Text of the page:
Sometimes, I am asked by corporate clients to help new managers with the challenges of their new job. Usually, just the basic management tasks can be overwhelming without the added problem of dealing with people and especially ‘difficult’ people. There are many definitions of the word ‘difficult’ from the employee who constantly resists change to others who, for example, cannot integrate themselves in a team or cannot change the pace of their work to suit changing conditions.
There is no guarantee in any team that employees who are seen as ‘not difficult’ will not become ‘difficult’ at times and vice versa. Managers often put these difficult phases down to lack of ability, personality or the inability to change. However, many overlook a growing problem that threatens to engulf the workplace and if left unsolved will become the biggest single reason why absenteeism and poor performance will increase. Many employees suffering from ‘personal problems’, which is usually a sign for a manager that it is nothing to do with them, are in fact afflicted with the so-called ‘cancer of mental health’, depression. Listen to the link below for more about depression.
Statistics say that by 2020, depression will become the second most common ‘illness’ in the western world. Reasons cited for this are poor diet, more stress and a breakdown of traditional lifestyles. I often ask managers if they can really recognise the signs that one of their employees could be depressed and mostly they answer that as long as the work gets done, these problems should be dealt with ‘outside’. Additionally, many managers will not refer the problem to upper management for fear of being seen as having a lack of management ability.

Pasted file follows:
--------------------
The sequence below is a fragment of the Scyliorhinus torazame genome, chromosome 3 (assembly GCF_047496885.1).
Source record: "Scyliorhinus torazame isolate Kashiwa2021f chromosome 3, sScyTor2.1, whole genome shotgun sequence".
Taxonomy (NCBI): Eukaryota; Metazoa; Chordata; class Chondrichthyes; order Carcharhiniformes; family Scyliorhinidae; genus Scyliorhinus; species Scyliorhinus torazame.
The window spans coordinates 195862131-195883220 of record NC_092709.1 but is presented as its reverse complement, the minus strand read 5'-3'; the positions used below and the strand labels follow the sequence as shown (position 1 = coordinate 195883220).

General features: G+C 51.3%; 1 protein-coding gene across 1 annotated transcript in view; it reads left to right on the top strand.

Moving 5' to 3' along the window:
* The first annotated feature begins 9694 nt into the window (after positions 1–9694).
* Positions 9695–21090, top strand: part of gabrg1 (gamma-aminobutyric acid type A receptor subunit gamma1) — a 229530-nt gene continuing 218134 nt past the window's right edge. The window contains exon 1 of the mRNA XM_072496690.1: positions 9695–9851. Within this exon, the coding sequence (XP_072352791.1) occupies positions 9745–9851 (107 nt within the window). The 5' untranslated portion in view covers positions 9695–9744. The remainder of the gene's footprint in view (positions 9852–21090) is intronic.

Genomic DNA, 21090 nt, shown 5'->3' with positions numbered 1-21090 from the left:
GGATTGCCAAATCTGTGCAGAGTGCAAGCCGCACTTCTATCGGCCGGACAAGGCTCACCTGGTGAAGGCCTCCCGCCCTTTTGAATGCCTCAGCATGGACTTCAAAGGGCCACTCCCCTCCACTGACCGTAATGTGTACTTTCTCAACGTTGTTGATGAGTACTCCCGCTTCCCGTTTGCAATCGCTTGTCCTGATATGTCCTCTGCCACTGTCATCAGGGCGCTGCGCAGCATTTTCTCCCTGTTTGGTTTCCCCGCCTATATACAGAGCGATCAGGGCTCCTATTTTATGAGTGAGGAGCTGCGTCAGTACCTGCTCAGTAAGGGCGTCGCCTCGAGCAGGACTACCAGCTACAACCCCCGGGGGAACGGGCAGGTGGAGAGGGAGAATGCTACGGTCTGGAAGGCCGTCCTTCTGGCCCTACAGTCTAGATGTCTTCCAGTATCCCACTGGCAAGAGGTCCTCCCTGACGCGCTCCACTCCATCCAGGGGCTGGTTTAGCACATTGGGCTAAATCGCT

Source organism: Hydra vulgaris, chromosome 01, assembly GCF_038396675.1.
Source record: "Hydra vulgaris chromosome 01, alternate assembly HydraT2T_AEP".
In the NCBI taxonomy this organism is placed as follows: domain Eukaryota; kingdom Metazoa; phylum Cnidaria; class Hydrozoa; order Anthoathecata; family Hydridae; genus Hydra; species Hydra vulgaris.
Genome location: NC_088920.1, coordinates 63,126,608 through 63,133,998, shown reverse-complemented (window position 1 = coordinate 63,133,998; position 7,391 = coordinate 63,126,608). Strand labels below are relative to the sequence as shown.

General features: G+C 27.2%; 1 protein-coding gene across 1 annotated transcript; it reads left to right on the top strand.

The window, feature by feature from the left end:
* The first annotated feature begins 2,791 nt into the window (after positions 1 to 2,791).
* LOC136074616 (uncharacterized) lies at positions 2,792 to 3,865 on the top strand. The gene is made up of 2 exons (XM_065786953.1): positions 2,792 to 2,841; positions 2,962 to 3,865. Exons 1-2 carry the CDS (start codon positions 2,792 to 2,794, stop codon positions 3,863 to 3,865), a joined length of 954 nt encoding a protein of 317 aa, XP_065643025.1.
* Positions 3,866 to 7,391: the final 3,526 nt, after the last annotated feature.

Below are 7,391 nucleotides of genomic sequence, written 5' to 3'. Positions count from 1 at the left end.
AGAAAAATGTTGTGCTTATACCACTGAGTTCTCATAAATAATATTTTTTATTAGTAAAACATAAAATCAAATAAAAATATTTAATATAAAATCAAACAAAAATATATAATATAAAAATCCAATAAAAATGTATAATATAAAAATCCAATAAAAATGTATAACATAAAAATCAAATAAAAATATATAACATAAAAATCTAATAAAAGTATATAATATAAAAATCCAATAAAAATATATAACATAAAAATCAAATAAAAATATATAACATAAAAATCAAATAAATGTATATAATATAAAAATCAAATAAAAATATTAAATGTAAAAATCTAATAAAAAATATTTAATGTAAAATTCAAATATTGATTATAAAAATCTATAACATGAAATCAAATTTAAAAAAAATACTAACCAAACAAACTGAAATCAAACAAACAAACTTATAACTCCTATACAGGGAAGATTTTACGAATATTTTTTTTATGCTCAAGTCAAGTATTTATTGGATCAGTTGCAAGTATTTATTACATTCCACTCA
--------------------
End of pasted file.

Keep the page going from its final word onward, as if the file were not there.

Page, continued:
In some countries, strong workers representative bodies prohibit too much ‘poking around’ in private issues and those employees who do seek help are shunned by a work culture that prizes people who work long hours. All this adds up to a scenario that depression, more often than not, goes unrecognised and people ’ suffer in silence’ and ‘muddle along’ as best they can.
I tell the managers that I work with that it is not only their job to recognise the basic symptoms of depression, that are incidentally generally easily detected, but it is their responsibility as an employer and a human as well. In our stressed out modern world, where bottom line and profit are everything, this does not always go down well but what kind of world do we live in when these are the only important factors and the human side of the workplace is pushed aside? Given that it is highly unlikely that the course the business world is on is going to change for the better, it is even more important that employers and managers take care of their biggest asset, the people who work for them.